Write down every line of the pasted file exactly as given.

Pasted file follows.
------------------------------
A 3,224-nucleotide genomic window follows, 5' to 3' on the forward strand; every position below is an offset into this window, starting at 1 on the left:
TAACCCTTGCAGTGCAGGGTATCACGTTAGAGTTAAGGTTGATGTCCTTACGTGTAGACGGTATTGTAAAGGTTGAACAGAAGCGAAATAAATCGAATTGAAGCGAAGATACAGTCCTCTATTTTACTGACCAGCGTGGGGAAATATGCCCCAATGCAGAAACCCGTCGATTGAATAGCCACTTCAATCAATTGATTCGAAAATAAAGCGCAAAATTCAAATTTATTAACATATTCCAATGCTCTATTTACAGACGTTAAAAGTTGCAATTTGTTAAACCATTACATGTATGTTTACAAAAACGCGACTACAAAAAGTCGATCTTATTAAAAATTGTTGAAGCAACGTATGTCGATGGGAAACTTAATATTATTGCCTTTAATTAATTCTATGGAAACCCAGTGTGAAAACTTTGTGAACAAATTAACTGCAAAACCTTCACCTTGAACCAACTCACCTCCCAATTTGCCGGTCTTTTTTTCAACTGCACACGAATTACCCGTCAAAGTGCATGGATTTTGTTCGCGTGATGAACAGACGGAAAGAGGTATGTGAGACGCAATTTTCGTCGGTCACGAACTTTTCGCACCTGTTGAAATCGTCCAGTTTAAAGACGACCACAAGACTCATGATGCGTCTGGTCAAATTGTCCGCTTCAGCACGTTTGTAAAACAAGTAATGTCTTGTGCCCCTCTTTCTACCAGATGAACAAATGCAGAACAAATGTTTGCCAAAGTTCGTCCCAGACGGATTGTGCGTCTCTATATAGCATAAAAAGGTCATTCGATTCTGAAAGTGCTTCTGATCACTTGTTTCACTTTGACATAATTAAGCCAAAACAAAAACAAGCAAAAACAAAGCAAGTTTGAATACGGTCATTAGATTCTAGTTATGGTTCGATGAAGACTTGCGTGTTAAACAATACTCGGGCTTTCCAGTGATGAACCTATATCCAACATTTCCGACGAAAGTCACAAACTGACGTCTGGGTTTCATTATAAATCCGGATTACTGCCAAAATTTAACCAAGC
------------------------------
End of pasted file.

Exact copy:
A 3,224-nucleotide genomic window follows, 5' to 3' on the forward strand; every position below is an offset into this window, starting at 1 on the left:
TAACCCTTGCAGTGCAGGGTATCACGTTAGAGTTAAGGTTGATGTCCTTACGTGTAGACGGTATTGTAAAGGTTGAACAGAAGCGAAATAAATCGAATTGAAGCGAAGATACAGTCCTCTATTTTACTGACCAGCGTGGGGAAATATGCCCCAATGCAGAAACCCGTCGATTGAATAGCCACTTCAATCAATTGATTCGAAAATAAAGCGCAAAATTCAAATTTATTAACATATTCCAATGCTCTATTTACAGACGTTAAAAGTTGCAATTTGTTAAACCATTACATGTATGTTTACAAAAACGCGACTACAAAAAGTCGATCTTATTAAAAATTGTTGAAGCAACGTATGTCGATGGGAAACTTAATATTATTGCCTTTAATTAATTCTATGGAAACCCAGTGTGAAAACTTTGTGAACAAATTAACTGCAAAACCTTCACCTTGAACCAACTCACCTCCCAATTTGCCGGTCTTTTTTTCAACTGCACACGAATTACCCGTCAAAGTGCATGGATTTTGTTCGCGTGATGAACAGACGGAAAGAGGTATGTGAGACGCAATTTTCGTCGGTCACGAACTTTTCGCACCTGTTGAAATCGTCCAGTTTAAAGACGACCACAAGACTCATGATGCGTCTGGTCAAATTGTCCGCTTCAGCACGTTTGTAAAACAAGTAATGTCTTGTGCCCCTCTTTCTACCAGATGAACAAATGCAGAACAAATGTTTGCCAAAGTTCGTCCCAGACGGATTGTGCGTCTCTATATAGCATAAAAAGGTCATTCGATTCTGAAAGTGCTTCTGATCACTTGTTTCACTTTGACATAATTAAGCCAAAACAAAAACAAGCAAAAACAAAGCAAGTTTGAATACGGTCATTAGATTCTAGTTATGGTTCGATGAAGACTTGCGTGTTAAACAATACTCGGGCTTTCCAGTGATGAACCTATATCCAACATTTCCGACGAAAGTCACAAACTGACGTCTGGGTTTCATTATAAATCCGGATTACTGCCAAAATTTAACCAAGC